In 2013, during the latter years of New York’s racist stop-and-frisk policy, more people were arrested for weed (over 5,000) than guns (729), with white people making up just nine percent of those arrests. Under former Mayor Michael Bloomberg, who was blatantly anti-weed, the number of marijuana arrests were higher than the last three mayors combined. From 2002 to 2012, the New York Police Department spent one million hours searching and arresting individuals in possession of cannabis.

While putting an end to these types of arrests would certainly benefit non-white communities, these same communities would likely not reap the aforementioned economic benefits of legalization. A 2017 study conducted by Marijuana Business Daily found that 81 percent of weed business owners and founders are white, which can be attributed to the legal marijuana industry’s high cost of entry.

“As a person of color, you’re legislatively barred from participating because application fees are so high or the cost of entry into the industry is so high that you don't have the financial means to compete,” Dr. Lakisha Jenkins, founding board member of the California Cannabis Industry Association, told Complex.

Another gatekeeping tactic is the existence of a criminal record; most states have ruled that individuals with felony arrests on their record are not eligible to participate in the legal marijuana industry—even if that arrest was for marijuana possession. This reflects a national disparity in which white people are more likely to smoke weed, but minorities are more likely to be arrested for it.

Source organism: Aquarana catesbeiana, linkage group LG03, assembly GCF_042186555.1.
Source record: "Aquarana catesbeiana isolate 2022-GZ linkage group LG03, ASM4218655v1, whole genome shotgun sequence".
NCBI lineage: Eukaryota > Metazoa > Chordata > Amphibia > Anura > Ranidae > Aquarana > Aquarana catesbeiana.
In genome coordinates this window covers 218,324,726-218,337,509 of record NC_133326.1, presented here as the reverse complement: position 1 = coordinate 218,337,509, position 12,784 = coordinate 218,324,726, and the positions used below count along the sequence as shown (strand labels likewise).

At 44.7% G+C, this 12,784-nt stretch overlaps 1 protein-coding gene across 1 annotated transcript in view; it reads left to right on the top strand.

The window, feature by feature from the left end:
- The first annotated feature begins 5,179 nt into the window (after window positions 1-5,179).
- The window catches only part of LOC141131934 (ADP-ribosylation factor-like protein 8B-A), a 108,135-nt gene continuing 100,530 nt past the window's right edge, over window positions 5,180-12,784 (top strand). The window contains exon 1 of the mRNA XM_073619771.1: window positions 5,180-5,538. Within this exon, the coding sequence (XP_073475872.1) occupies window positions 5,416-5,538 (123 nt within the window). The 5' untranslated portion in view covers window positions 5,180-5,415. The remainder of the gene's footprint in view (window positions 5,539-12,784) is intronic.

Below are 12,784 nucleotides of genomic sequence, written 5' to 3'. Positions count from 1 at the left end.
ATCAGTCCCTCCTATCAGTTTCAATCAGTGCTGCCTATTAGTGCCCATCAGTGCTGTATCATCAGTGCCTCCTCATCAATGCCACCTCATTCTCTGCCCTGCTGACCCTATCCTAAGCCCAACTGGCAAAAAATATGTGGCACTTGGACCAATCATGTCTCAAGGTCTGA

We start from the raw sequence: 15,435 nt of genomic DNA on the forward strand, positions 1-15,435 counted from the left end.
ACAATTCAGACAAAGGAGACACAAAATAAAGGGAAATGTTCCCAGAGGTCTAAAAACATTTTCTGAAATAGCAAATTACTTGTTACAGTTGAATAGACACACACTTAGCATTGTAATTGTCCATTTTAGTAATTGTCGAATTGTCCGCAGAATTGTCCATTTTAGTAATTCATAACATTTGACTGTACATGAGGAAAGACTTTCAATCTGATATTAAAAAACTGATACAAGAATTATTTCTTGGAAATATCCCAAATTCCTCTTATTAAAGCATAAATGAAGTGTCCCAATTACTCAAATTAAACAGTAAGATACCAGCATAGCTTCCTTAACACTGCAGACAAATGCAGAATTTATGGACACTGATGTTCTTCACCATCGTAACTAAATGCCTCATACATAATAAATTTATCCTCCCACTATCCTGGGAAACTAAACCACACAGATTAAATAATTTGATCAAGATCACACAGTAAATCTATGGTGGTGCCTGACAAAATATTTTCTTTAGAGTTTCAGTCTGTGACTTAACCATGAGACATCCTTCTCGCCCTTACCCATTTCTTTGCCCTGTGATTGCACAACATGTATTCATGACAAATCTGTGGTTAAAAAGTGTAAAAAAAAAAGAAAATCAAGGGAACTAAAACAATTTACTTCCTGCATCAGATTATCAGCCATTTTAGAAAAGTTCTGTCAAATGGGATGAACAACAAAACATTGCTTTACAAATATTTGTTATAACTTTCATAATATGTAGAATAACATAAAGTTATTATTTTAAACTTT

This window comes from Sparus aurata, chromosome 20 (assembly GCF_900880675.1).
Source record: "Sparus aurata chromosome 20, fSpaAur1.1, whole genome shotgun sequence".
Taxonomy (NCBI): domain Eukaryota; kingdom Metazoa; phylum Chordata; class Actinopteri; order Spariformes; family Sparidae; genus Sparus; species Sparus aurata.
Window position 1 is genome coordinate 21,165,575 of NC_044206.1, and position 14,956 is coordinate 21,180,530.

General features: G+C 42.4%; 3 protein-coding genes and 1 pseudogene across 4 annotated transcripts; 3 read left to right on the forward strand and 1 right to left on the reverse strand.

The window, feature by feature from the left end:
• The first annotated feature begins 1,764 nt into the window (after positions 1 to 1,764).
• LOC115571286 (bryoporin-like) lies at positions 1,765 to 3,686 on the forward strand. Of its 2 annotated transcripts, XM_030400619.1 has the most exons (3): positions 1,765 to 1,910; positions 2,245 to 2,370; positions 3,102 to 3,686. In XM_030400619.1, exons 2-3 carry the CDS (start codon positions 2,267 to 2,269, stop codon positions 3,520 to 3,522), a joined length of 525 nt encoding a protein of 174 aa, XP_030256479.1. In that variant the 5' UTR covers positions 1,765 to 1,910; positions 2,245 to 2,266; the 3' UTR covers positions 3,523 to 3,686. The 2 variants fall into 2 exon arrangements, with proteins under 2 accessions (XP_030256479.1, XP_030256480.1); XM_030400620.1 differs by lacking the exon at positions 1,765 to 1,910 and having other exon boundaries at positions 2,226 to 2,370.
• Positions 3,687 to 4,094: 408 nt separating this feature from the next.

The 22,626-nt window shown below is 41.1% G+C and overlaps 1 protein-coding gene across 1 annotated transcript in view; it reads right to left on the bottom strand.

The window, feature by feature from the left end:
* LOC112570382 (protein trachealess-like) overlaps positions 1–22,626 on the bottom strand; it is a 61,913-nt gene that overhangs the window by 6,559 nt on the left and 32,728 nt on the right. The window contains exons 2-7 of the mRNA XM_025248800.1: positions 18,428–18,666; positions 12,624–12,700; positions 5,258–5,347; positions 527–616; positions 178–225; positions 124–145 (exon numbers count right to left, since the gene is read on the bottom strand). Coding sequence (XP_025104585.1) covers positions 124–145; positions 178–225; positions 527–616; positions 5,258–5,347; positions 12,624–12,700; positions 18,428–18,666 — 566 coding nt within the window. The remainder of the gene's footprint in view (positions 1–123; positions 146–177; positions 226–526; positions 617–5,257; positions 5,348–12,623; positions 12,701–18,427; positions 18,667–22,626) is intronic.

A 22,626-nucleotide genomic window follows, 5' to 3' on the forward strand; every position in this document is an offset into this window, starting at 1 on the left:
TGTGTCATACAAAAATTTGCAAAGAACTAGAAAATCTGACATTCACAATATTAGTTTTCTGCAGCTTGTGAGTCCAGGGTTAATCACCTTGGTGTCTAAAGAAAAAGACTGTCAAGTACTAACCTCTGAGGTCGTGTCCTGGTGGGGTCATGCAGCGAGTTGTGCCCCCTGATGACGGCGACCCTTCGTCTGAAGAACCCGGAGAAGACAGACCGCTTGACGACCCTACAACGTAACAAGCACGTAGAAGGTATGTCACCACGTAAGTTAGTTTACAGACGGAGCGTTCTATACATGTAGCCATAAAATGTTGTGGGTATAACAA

To allow a portion of the population to reap the financial benefits of legal marijuana while others continue to face the harsh consequences of its illegality would be morally objectionable. Thankfully, other states (and countries) have sought to level the playing field, with methods that could potentially be mimicked by the state of New York.

San Francisco, for example, has dismissed weed-related misdemeanor convictions since 1975, and reviewed all marijuana-related felonies from that same time period. Seattle is vacating cannabis possession convictions from 1996 to 2010, because they “disproportionately impacted people of color.” Colorado, Maryland, New Hampshire, and Oregon have all made efforts to make expunging or sealing marijuana crime records easier on individuals, and Canada is already fast-tracking pardons for possession. Cuomo, in his initial proposal, has advocated for wiping convictions of marijuana possession from the records of those arrested for it.

If action is taken to halt the oppressive legal practices surrounding marijuana, its legalization could be one of the most significant changes in New York criminal justice since the decrease of stop-and-frisk. The majority of New Yorkers (and Americans) support the legalization of marijuana. So long as the process brings with it justice for those afflicted by outdated and prejudiced policies, the legalization of recreational marijuana could greatly benefit the Empire State.